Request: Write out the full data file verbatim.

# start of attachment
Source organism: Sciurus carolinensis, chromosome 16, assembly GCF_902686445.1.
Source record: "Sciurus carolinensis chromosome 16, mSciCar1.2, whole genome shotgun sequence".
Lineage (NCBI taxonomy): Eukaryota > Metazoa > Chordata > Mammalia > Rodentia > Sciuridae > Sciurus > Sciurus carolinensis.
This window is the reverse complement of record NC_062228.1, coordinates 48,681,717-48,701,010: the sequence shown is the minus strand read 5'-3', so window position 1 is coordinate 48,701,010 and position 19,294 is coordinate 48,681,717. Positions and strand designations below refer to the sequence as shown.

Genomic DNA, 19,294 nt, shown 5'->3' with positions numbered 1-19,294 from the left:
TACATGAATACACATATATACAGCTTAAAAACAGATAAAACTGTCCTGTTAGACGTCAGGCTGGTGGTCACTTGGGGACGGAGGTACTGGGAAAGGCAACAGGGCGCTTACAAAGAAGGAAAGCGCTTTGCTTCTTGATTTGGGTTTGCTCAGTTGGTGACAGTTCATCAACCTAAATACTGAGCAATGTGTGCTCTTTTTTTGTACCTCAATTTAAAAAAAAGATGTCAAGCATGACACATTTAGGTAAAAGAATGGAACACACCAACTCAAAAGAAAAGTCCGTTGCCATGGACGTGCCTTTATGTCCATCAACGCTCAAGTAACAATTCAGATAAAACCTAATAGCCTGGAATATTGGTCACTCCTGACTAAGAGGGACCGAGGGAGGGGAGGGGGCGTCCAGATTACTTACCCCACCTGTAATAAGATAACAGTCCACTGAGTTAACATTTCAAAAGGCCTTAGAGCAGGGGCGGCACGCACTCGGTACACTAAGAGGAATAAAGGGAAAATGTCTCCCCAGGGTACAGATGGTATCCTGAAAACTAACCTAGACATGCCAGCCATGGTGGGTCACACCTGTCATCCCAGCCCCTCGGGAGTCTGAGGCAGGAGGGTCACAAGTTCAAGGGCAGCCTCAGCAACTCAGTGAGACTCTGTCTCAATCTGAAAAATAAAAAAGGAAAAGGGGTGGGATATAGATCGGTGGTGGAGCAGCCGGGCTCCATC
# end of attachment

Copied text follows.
Source organism: Sciurus carolinensis, chromosome 16, assembly GCF_902686445.1.
Source record: "Sciurus carolinensis chromosome 16, mSciCar1.2, whole genome shotgun sequence".
Lineage (NCBI taxonomy): Eukaryota > Metazoa > Chordata > Mammalia > Rodentia > Sciuridae > Sciurus > Sciurus carolinensis.
This window is the reverse complement of record NC_062228.1, coordinates 48,681,717-48,701,010: the sequence shown is the minus strand read 5'-3', so window position 1 is coordinate 48,701,010 and position 19,294 is coordinate 48,681,717. Positions and strand designations below refer to the sequence as shown.

Genomic DNA, 19,294 nt, shown 5'->3' with positions numbered 1-19,294 from the left:
TACATGAATACACATATATACAGCTTAAAAACAGATAAAACTGTCCTGTTAGACGTCAGGCTGGTGGTCACTTGGGGACGGAGGTACTGGGAAAGGCAACAGGGCGCTTACAAAGAAGGAAAGCGCTTTGCTTCTTGATTTGGGTTTGCTCAGTTGGTGACAGTTCATCAACCTAAATACTGAGCAATGTGTGCTCTTTTTTTGTACCTCAATTTAAAAAAAAGATGTCAAGCATGACACATTTAGGTAAAAGAATGGAACACACCAACTCAAAAGAAAAGTCCGTTGCCATGGACGTGCCTTTATGTCCATCAACGCTCAAGTAACAATTCAGATAAAACCTAATAGCCTGGAATATTGGTCACTCCTGACTAAGAGGGACCGAGGGAGGGGAGGGGGCGTCCAGATTACTTACCCCACCTGTAATAAGATAACAGTCCACTGAGTTAACATTTCAAAAGGCCTTAGAGCAGGGGCGGCACGCACTCGGTACACTAAGAGGAATAAAGGGAAAATGTCTCCCCAGGGTACAGATGGTATCCTGAAAACTAACCTAGACATGCCAGCCATGGTGGGTCACACCTGTCATCCCAGCCCCTCGGGAGTCTGAGGCAGGAGGGTCACAAGTTCAAGGGCAGCCTCAGCAACTCAGTGAGACTCTGTCTCAATCTGAAAAATAAAAAAGGAAAAGGGGTGGGATATAGATCGGTGGTGGAGCAGCCGGGCTCCATC